Hunger, Malnutrition on the Rise in Latin America
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Hunger, Malnutrition on the Rise in Latin America

Photo by:   Karthikeyan K, Unsplash
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Sofía Hanna By Sofía Hanna | Journalist and Industry Analyst - Tue, 11/30/2021 - 12:19

A UN report shows that 13.8 million more people joined the ranks of those suffering from hunger in Latin America and the Caribbean in just one year. The region is now facing its highest rate of hunger in the past 15 years. The percentage of people living in hunger in Latin America and the Caribbean stands at 9.1 percent, slightly below the world average of 9.9 percent.


World hunger has been a rising problem since 2014. To address this problem, FAO has focused on generating more inclusive and sustainable food systems and ensuring that those systems can feed all societies. However, these strategies have failed. “We must say it loud and clear: Latin America and the Caribbean are facing a critical situation in terms of food security. There has been an almost 79 percent hike in the number of people living in hunger from 2014 to 2020,” said Julio Berdegué, Regional Representative, FAO.


Four out of every 10 people in the region have experienced moderate or severe food insecurity in 2020, 60 million more than in 2019. This represents an increase of 9 percentage points and is the most pronounced rise among all world regions. Added to this problem, the region is also losing the battle against other forms of malnutrition: 106 million people suffer from obesity in Latin America and the Caribbean.


“We continue losing the battle against all forms of malnutrition, and we are far from being able to guarantee healthy nutrition for the whole population. If we want to end hunger and provide wellbeing and healthy lives for people in the Americas, we have to transform our agricultural and food systems to provide healthy diets for everyone and to leave no one behind,” said Carissa Etienne, Director, PAHO/WHO.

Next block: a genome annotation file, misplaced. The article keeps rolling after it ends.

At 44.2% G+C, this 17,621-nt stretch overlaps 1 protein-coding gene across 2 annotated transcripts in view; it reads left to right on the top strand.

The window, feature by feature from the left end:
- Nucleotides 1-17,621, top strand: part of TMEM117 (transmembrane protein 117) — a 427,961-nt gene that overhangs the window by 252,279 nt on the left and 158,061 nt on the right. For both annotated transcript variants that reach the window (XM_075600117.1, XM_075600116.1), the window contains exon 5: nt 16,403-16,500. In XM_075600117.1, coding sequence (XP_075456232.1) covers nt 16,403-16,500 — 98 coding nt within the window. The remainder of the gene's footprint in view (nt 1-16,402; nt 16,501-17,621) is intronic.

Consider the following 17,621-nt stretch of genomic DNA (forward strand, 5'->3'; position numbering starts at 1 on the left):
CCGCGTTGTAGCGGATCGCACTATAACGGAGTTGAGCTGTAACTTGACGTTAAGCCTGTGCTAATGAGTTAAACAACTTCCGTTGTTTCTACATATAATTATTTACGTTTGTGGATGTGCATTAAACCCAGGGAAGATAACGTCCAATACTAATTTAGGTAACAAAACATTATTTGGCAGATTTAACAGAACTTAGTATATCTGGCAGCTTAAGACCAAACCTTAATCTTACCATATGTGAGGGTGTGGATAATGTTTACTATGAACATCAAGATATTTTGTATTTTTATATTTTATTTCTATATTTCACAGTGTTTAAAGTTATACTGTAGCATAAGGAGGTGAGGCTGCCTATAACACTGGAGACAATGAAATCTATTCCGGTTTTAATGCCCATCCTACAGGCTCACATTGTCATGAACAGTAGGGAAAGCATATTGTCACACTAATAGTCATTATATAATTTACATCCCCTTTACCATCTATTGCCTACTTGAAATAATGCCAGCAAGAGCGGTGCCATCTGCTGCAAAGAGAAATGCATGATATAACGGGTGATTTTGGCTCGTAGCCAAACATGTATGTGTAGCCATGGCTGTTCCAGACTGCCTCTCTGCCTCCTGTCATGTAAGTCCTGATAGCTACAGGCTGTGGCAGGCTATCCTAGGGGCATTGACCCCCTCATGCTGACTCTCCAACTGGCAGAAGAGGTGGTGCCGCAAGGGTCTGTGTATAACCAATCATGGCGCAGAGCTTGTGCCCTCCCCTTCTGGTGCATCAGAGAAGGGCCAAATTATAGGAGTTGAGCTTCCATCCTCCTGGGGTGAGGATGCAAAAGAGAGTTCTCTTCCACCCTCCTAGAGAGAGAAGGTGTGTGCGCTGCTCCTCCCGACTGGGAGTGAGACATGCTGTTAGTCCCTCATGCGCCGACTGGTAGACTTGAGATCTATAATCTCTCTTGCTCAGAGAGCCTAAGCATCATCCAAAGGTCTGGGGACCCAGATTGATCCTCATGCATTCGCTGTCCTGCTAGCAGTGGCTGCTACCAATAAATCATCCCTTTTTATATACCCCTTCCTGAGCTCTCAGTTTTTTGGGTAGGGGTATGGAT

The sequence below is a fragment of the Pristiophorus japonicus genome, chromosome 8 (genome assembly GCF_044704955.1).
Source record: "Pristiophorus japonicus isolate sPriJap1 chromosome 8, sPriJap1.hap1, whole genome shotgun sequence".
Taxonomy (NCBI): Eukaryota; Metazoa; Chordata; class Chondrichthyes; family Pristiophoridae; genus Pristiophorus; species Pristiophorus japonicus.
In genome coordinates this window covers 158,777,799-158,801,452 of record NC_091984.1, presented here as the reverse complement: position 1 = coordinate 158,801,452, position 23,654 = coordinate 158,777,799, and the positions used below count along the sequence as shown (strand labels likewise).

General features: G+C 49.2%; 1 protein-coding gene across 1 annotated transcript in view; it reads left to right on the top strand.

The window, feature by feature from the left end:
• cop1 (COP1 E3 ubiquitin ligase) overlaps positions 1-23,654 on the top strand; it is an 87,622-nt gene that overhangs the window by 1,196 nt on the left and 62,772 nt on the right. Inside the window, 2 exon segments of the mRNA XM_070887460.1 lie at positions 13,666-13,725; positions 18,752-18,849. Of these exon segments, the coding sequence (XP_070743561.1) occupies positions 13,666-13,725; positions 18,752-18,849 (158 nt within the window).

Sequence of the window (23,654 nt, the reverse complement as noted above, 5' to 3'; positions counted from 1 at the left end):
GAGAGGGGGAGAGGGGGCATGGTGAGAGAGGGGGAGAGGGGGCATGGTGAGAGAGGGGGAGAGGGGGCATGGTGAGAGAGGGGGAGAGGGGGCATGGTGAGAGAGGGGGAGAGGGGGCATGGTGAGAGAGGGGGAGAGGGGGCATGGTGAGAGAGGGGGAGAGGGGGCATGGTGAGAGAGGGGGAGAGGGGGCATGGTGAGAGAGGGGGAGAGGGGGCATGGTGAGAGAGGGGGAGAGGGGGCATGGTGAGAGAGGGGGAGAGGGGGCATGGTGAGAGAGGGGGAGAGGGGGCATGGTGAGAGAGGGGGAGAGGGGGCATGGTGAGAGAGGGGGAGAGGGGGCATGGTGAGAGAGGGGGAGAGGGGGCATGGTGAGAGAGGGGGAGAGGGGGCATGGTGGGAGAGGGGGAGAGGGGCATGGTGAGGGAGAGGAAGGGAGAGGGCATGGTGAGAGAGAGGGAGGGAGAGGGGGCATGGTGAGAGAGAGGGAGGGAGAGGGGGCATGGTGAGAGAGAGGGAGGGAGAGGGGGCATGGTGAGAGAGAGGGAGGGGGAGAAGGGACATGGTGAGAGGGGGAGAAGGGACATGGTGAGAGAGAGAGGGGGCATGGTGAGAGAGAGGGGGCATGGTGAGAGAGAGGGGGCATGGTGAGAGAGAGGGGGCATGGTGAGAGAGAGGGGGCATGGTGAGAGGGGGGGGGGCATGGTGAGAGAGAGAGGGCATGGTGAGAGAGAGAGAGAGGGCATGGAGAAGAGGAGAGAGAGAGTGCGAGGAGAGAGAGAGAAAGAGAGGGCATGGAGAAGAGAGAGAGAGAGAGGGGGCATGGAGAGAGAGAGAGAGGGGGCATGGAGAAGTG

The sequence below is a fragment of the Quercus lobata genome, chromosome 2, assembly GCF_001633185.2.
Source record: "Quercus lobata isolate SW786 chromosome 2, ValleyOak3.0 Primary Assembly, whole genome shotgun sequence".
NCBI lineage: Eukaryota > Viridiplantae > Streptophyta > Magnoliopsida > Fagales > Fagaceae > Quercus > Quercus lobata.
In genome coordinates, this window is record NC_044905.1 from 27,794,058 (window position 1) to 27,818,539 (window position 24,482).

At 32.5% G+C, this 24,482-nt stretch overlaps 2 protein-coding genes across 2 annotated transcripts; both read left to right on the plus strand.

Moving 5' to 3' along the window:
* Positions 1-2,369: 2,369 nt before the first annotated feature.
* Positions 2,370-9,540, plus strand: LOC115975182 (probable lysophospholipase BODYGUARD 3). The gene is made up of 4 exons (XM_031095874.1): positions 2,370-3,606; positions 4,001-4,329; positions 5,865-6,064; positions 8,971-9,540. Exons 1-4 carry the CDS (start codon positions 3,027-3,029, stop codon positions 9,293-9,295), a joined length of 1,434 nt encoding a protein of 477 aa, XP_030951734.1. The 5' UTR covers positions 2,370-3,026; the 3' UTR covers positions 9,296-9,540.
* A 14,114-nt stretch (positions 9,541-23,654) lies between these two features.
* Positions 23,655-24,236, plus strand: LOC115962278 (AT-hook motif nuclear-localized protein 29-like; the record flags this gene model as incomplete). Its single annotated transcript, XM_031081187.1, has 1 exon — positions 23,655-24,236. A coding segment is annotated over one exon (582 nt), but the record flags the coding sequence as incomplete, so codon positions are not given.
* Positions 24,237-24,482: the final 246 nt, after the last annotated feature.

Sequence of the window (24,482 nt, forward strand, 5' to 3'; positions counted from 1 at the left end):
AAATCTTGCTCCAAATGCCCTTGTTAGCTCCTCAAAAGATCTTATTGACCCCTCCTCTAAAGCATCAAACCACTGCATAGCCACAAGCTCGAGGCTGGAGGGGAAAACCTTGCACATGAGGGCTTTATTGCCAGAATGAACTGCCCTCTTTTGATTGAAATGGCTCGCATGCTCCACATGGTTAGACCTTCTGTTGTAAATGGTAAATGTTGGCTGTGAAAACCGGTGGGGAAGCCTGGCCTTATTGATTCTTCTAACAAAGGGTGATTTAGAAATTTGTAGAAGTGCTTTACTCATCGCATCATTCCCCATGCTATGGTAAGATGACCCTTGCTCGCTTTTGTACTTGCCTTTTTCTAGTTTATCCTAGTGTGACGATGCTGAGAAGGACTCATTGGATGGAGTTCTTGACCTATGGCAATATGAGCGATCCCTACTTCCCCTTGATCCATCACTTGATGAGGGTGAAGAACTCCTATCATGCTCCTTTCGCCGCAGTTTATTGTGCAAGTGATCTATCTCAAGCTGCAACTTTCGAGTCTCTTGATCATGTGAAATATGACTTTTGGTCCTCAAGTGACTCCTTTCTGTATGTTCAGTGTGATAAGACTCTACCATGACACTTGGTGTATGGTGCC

During 2021, five out of 10 people living in Mexico lack access to enough products and services to meet their basic needs. In the country, 43.9 percent of the population lives in poverty, of which 8.5 percent live in extreme poverty. Furthermore, 22.6 percent of the population faces food poverty and there are 881,752 children facing chronic malnutrition. Chronic malnutrition in urban areas is 7.7 percent but in rural areas, it climbs to 11.2 percent, according to the Hunger Project.


The UN urges world leaders to take urgent action to stop the rising malnutrition and hunger through more efficient, resilient, inclusive and sustainable food chains. If current strategies are not adapted, the world risks failing to meet its commitment to end hunger and malnutrition by 2030, as previously reported in MBN.

Photo by:   Karthikeyan K, Unsplash

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